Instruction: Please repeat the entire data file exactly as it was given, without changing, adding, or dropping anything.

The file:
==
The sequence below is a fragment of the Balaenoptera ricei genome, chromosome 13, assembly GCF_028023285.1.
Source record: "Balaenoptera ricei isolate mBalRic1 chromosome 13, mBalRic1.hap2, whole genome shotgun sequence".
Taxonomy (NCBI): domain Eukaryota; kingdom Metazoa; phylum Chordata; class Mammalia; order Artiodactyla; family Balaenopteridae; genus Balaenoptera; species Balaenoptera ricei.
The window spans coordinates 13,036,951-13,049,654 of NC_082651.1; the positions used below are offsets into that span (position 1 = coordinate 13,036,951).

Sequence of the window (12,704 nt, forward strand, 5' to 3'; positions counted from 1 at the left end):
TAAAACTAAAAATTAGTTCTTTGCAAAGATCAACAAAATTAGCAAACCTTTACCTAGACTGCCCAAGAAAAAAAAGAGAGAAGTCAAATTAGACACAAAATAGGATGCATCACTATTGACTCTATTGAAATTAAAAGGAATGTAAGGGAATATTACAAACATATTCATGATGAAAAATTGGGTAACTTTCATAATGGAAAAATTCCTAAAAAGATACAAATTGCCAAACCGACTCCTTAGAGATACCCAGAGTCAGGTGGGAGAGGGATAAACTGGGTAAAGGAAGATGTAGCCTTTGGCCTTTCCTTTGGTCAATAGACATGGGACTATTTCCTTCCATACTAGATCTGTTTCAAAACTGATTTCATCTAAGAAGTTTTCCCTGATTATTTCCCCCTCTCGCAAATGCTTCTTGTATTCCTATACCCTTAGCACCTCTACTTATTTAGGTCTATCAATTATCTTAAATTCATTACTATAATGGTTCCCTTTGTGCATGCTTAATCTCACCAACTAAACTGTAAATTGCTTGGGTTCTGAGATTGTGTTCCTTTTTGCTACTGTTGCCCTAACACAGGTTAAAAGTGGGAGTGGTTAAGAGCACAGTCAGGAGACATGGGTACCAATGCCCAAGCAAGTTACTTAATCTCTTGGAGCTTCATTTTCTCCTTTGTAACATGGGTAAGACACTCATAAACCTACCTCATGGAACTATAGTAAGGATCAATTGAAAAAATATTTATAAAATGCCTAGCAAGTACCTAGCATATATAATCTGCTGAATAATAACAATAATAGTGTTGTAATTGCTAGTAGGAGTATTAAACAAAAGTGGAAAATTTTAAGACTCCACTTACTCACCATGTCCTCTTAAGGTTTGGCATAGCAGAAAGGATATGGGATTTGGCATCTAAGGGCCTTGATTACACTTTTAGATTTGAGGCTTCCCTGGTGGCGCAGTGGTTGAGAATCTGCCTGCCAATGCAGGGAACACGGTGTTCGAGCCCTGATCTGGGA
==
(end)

The sequence below is a fragment of the Balaenoptera ricei genome, chromosome 13, assembly GCF_028023285.1.
Source record: "Balaenoptera ricei isolate mBalRic1 chromosome 13, mBalRic1.hap2, whole genome shotgun sequence".
Taxonomy (NCBI): domain Eukaryota; kingdom Metazoa; phylum Chordata; class Mammalia; order Artiodactyla; family Balaenopteridae; genus Balaenoptera; species Balaenoptera ricei.
The window spans coordinates 13,036,951-13,049,654 of NC_082651.1; the positions used below are offsets into that span (position 1 = coordinate 13,036,951).

Sequence of the window (12,704 nt, forward strand, 5' to 3'; positions counted from 1 at the left end):
TAAAACTAAAAATTAGTTCTTTGCAAAGATCAACAAAATTAGCAAACCTTTACCTAGACTGCCCAAGAAAAAAAAGAGAGAAGTCAAATTAGACACAAAATAGGATGCATCACTATTGACTCTATTGAAATTAAAAGGAATGTAAGGGAATATTACAAACATATTCATGATGAAAAATTGGGTAACTTTCATAATGGAAAAATTCCTAAAAAGATACAAATTGCCAAACCGACTCCTTAGAGATACCCAGAGTCAGGTGGGAGAGGGATAAACTGGGTAAAGGAAGATGTAGCCTTTGGCCTTTCCTTTGGTCAATAGACATGGGACTATTTCCTTCCATACTAGATCTGTTTCAAAACTGATTTCATCTAAGAAGTTTTCCCTGATTATTTCCCCCTCTCGCAAATGCTTCTTGTATTCCTATACCCTTAGCACCTCTACTTATTTAGGTCTATCAATTATCTTAAATTCATTACTATAATGGTTCCCTTTGTGCATGCTTAATCTCACCAACTAAACTGTAAATTGCTTGGGTTCTGAGATTGTGTTCCTTTTTGCTACTGTTGCCCTAACACAGGTTAAAAGTGGGAGTGGTTAAGAGCACAGTCAGGAGACATGGGTACCAATGCCCAAGCAAGTTACTTAATCTCTTGGAGCTTCATTTTCTCCTTTGTAACATGGGTAAGACACTCATAAACCTACCTCATGGAACTATAGTAAGGATCAATTGAAAAAATATTTATAAAATGCCTAGCAAGTACCTAGCATATATAATCTGCTGAATAATAACAATAATAGTGTTGTAATTGCTAGTAGGAGTATTAAACAAAAGTGGAAAATTTTAAGACTCCACTTACTCACCATGTCCTCTTAAGGTTTGGCATAGCAGAAAGGATATGGGATTTGGCATCTAAGGGCCTTGATTACACTTTTAGATTTGAGGCTTCCCTGGTGGCGCAGTGGTTGAGAATCTGCCTGCCAATGCAGGGAACACGGTGTTCGAGCCCTGATCTGGGA